Delivering human connection through meaningful architectural design


By Chad Brown, Group Director — Education and Communities, Partner at ThomsonAdsett
Thursday, 17 September, 2020



Delivering human connection through meaningful architectural design

The underinvestment in palliative care in Australia is a sad reality that is again in the spotlight but should not be ignored.

A report commissioned by Palliative Care Australia calls for an overhaul of the palliative care system in Australia and an additional annual investment of $365 million to bring the system up to speed in a post COVID-19 world.

The National Palliative Care Strategy 2018 identifies that palliative care is not equally available to all Australians. In 2012 the federal government’s study into palliative care found that 3700 children in Queensland were living with life-limiting conditions.

At that time there were only two children’s hospices in Australia: one in Victoria and another in New South Wales. This led to the development of Hummingbird House Queensland.

The state-of-the-art children’s hospice by ThomsonAdsett, finished in 2016, is the only one of its kind in Queensland and took the total of children’s-only hospice facilities in Australia to three.

Hummingbird House gave us important insights into how architectural design can contribute to end-of-life care for all people — particularly for children and teenagers and the impact on their families. It highlighted the tight bonds that exist between design, aesthetics and emotions.

The design solution for Hummingbird House was a direct result of an empathic and human-centred design process involving an extensive briefing and engagement process that included workshopping and research.

A home away from home

The design had to incorporate basic requirements in terms of facilities, but it also had to be a fitting building for what is a wonderful environment. As a team we talked a lot about the link between the building and the nature that surrounds it.

Simply put, Hummingbird House was intended to be more than just a standalone hospice facility with paediatric palliative care services. It had to be a place where families could come to find peace, support and rest in their time of need. The home that helped loved ones discover moments and create memories that would last a lifetime.

And just as a house works as one with its many rooms, the centre offers flexibility to cater for the needs of its many occupants: from the guests and families themselves to its dedicated volunteers and professional staff.

By creating flexible environments where guests and relatives can control furnishings, light and climate, the users have personal control over the environment and can create a temporary home.

Creating a stable environment for the relatives and guests helps facilitate a healing atmosphere.

Colour, form, shape and scale are also important considerations and a child’s scale is quite different from that of an adult, so a flexible design approach is needed.

Buildings should meet not only the physical needs of the guests and the families, but also their cultural and spiritual needs.

At Hummingbird House there is a room dedicated to children after they have died. This temperature-controlled space provides families with the precious gift of time, as their child can remain there for a number of days.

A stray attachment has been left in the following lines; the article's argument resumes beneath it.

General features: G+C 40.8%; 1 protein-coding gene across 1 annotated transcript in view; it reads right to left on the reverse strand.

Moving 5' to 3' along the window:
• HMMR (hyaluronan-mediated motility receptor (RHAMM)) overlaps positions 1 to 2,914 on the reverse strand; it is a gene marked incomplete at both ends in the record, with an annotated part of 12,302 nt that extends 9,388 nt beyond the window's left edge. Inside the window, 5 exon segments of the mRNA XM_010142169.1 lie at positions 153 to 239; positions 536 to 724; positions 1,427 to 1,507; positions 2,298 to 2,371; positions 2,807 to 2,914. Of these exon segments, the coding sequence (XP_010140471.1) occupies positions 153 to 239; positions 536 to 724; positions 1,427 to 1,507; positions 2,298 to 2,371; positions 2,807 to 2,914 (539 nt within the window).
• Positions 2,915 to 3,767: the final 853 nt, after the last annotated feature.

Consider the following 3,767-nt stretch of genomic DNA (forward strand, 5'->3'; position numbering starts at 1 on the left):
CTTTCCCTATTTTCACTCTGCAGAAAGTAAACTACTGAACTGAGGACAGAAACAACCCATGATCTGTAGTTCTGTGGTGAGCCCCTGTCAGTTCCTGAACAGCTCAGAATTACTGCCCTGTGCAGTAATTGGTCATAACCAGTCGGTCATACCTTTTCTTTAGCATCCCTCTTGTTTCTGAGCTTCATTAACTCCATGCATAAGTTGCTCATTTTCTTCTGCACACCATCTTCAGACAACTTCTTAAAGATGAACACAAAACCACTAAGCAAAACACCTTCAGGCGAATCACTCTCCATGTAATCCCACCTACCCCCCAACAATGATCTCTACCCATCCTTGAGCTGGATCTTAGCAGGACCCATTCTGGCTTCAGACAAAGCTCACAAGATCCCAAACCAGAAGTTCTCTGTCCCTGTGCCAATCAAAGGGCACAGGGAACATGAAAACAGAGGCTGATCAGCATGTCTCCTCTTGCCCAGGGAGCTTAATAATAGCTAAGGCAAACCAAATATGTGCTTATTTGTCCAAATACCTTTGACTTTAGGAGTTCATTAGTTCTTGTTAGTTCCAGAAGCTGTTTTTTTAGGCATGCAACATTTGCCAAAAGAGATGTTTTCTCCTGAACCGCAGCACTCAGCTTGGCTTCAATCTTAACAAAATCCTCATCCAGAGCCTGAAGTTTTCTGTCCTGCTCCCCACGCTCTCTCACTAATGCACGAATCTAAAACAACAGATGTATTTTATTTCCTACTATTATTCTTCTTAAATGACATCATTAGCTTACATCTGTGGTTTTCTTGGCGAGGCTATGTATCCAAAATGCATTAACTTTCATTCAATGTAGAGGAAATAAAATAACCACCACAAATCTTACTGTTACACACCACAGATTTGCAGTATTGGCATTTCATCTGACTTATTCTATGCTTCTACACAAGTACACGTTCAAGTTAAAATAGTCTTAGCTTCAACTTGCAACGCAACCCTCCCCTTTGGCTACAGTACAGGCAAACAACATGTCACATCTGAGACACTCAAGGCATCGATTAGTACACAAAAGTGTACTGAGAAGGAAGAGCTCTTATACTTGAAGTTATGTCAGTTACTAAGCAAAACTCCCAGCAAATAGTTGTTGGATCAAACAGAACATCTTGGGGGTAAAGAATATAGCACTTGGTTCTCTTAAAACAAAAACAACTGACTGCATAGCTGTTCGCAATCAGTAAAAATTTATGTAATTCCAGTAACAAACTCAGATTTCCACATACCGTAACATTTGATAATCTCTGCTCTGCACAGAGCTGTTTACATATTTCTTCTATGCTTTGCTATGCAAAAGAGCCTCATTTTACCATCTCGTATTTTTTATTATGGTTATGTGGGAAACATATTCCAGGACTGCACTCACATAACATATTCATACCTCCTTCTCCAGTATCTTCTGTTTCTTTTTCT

There has been great demand for this room, named the Hummingbird Suite, and including more than one in any future hospice project would be a must.

Focus must lie on creating a healthcare facility that offers professional palliative care, while facilitating a place for guests and relatives to spend their last time together in a dignifying and comfortable manner.

Hummingbird House has a range of accommodation options including eight ‘guests in care’ bedrooms and three two-bedroom adaptable apartments.

Among the design features are an outdoor cinema space, a pool and landscaped gardens. The design also features a rooftop space, which can support workshops and events.

We have learnt that making spaces flexible helps create magical experiences. For example, at Hummingbird House staff held a beach party on the roof terrace for a child who was not expected to make their first birthday.

The team trucked in sand and set up an inflatable pool allowing the child to have the party of a lifetime, before the child’s death a few months later.

Architects must dream big. Think about how to incorporate flexible design so opportunities that would normally occur outside a facility can be held in-house. It makes for a special experience for the guests and families.

By providing thoughtful and flexible spaces for families caring for a child with a life-limiting condition, Hummingbird House delivers human connection through design.

Personally, to be one of the architects involved in the Hummingbird House project was an amazing opportunity, and one which will stay with me throughout my career.

While it has been four years since Hummingbird House was completed, its engaging design and build process is still helping raise awareness and generate public discussion about palliative care, including the specific needs of children with life-limiting conditions as well as the families that love and care for them.

Related Articles

Harnessing light to benefit our hospitals

The artificial light in workplaces, in homes and on mobile, computer and television screens can...

Operating theatre ventilation system design

Airborne-related contamination control offers one area that could play a much larger role in...

RHH opens medical hyperbaric chamber

The Royal Hobart Hospital recently opened its new Department of Diving and Hyperbaric Medicine,...


  • All content Copyright © 2020 Westwick-Farrow Pty Ltd